Silent Shadows Come: Erotic Tales of Ninjas
Ninjas were historically spies and assassins, trained to blend in using disguises and stealth. Beyond these facts, we have only myth and legend, but there is unquestionably an element of the erotic, the mysterious, the fantastical, in the idea of the ninja. Stories by Hero Freyr, C.V. Madison, Emily Moreton, Nina Parker, Kaysee Renee Robichaud, and Vinnie Tesla. More
Ninjas, or shinobi, are by definition mysterious and hard to define. Few historical accounts exist, and many are considered to be rooted in myth or legend. Some legends say that ninjas could fly, shapeshift, walk on water, or summon animals. Others say they could control the elements, perform magic, or become invisible. We do know that ninjas were historically spies, assassins, and saboteurs, trained to blend in using disguises and stealth, but beyond that... well, it's up to our imaginations to decide.
In "Lost Love," Hero Freyr takes us on a journey to the past, to a time when there were guarded palaces, virgin princesses, and duels between men to defend their honor. In a world of royalty and politics, it is only logical that a ninja or two would be lurking in the shadows--but when a ninja develops doubts about a mission, things get complicated.
Nina Parker shows us the cunning mind of the shinobi in "A Job To Be Done." A ninja knows that a single problem may have many solutions and that some obstacles can be overcome in ways that are... well, mutually beneficial. But what if a ninja underestimates just how distracting that solution may be?
In "Under the Moons, Across the Sea," Kaysee Renee Robichaud tackles the age-old conflict of the ninja versus the pirate. Nemeses by their very natures, a pirate and a ninja can never join forces, and instead must destroy one another or risk destroying the world if they ally. But pirates are notorious for not obeying the rules, and ninjas follow their own code of right and wrong...
Emily Moreton's "Pigeons and Police Officers" speeds us ahead to a more modern time, when ninjas are hunted by the police and magic is punishable by imprisonment. But a ninja still needs to pay the bills, and a job's a job, even if catching pigeons seems a little silly for someone with a ninja's highly specialized skillset. When the police force is hot on your trail, though, you'd better fly as only a ninja can.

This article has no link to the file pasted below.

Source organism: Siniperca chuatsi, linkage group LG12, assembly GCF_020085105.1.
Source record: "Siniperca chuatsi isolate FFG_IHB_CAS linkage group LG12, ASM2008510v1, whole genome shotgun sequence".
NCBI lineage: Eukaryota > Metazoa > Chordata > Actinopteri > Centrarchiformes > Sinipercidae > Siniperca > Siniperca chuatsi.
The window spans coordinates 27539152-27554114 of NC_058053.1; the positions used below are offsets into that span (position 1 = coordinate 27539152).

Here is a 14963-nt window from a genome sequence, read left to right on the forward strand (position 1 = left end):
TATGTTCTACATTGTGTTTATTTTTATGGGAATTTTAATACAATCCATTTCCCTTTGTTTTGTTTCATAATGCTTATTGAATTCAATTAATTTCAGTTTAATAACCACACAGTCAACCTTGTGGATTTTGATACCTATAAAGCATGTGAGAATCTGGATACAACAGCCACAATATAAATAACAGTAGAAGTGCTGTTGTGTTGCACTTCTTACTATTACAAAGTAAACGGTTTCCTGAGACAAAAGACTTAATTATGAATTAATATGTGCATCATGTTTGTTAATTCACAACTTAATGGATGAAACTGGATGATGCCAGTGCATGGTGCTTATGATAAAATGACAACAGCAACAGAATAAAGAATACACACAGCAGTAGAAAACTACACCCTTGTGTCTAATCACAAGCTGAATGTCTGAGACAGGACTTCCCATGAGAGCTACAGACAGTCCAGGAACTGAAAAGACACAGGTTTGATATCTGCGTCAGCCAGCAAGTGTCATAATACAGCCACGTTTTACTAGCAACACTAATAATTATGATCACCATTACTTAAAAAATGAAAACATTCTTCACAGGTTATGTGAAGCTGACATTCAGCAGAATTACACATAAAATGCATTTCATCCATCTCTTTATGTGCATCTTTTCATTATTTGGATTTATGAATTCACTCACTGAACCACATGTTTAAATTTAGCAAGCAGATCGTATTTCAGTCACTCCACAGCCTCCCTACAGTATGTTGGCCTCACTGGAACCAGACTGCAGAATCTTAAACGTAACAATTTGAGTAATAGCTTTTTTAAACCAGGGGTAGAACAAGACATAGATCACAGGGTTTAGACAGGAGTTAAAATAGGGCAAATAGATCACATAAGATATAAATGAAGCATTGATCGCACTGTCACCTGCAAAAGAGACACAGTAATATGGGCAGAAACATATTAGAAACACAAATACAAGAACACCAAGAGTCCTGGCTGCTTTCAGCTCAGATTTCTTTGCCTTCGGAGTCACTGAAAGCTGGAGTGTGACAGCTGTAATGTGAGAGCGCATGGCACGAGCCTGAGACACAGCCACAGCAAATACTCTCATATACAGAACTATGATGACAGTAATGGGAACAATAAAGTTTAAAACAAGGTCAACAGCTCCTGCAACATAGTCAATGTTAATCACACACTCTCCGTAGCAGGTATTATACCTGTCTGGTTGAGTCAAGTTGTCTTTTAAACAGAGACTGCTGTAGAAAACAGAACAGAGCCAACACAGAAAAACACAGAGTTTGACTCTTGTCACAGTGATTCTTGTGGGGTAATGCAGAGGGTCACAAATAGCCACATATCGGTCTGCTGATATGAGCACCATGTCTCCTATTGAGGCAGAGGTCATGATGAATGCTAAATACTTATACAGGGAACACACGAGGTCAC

And speaking of a ninja's rare skillset, good training is hard to come by. If a ninja faces off against another, equally talented ninja, it's only natural to want to get to know the competition. In "Disarmed" by Vinnie Tesla, protagonist Zuth does just that, getting to know his assailant a little more intimately, perhaps, than even he has bargained for.
Finally, in "Shadows and Silence," C.V. Madison brings us to an alternative, post-apocalyptic future in which governments have collapsed, a great war has passed, and countries have split into small independent provinces. The samurai have been disbanded, but the shinobi still operate in secret, working to eliminate problematic public figures and to create a better future. But ninjas have family, too, and if the new world order has no place for them, where should the ninja's loyalties lie?
Are ninjas still around? Do they possess the ability to fly, or to disappear? Or are they merely bedtime stories told to young children to keep them well behaved? We may never know the answers to these questions, but there is one thing we do know for sure: there is unquestionably an element of the erotic, the mysterious, the fantastical, in the idea of the ninja.
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